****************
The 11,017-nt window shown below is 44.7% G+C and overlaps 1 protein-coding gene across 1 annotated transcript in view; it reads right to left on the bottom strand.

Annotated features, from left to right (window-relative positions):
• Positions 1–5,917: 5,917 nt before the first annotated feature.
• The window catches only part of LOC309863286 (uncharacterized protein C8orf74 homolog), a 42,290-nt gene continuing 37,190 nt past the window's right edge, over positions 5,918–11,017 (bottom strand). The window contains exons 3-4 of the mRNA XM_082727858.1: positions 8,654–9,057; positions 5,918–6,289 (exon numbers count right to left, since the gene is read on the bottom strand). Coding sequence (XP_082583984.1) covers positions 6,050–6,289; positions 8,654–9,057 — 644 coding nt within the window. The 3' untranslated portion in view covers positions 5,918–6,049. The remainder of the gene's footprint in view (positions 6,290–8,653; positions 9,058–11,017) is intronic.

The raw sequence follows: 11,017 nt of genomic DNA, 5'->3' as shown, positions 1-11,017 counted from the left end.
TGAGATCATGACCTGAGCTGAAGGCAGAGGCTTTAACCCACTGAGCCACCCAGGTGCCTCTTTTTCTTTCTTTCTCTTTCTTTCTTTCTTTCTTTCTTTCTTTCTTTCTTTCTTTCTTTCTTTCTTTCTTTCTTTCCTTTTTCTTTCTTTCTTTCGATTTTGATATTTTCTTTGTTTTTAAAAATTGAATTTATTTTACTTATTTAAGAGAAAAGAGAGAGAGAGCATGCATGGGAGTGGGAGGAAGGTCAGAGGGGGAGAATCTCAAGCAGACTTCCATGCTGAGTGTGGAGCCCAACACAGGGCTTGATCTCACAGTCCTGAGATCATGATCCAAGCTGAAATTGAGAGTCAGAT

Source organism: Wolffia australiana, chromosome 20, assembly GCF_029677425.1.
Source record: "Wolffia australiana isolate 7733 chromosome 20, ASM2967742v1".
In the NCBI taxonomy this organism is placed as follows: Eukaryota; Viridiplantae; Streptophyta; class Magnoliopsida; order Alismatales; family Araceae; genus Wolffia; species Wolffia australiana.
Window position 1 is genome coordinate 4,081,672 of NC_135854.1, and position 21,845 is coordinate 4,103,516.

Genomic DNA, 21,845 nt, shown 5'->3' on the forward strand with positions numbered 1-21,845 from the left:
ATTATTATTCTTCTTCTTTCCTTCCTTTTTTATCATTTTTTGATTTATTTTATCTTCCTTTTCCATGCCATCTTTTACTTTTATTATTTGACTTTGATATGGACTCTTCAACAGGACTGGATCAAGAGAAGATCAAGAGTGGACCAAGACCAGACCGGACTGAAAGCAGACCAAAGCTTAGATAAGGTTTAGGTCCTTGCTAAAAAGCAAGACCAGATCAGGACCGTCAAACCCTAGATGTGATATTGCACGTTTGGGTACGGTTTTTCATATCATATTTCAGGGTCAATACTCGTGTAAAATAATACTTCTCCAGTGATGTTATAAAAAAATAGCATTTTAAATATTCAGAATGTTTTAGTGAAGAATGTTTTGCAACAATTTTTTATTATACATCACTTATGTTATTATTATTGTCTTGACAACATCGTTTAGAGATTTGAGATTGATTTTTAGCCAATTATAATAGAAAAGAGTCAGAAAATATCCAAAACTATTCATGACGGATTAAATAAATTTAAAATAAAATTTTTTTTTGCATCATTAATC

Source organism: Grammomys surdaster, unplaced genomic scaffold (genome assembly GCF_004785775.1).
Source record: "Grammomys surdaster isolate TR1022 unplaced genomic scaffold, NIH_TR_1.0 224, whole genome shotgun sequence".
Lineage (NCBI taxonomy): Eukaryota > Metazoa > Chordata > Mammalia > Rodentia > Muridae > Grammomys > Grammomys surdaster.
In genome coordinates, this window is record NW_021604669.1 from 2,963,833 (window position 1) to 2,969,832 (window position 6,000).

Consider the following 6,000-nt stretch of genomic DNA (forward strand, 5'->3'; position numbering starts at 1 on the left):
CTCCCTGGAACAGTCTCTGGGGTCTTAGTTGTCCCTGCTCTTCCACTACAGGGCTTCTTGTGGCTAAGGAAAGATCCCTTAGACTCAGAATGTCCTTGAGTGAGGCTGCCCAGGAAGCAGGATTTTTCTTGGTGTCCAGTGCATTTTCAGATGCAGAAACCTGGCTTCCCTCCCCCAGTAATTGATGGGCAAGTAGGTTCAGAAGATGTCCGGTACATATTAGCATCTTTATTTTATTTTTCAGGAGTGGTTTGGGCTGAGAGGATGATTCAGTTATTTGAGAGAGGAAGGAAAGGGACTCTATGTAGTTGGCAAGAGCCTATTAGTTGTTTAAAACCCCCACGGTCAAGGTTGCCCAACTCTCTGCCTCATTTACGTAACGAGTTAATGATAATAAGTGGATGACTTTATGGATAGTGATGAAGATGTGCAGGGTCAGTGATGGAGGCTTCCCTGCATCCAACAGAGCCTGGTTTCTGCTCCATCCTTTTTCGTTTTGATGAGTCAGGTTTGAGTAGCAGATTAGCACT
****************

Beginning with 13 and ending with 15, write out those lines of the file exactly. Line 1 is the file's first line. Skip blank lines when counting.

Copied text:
Source organism: Grammomys surdaster, unplaced genomic scaffold (genome assembly GCF_004785775.1).
Source record: "Grammomys surdaster isolate TR1022 unplaced genomic scaffold, NIH_TR_1.0 224, whole genome shotgun sequence".
Lineage (NCBI taxonomy): Eukaryota > Metazoa > Chordata > Mammalia > Rodentia > Muridae > Grammomys > Grammomys surdaster.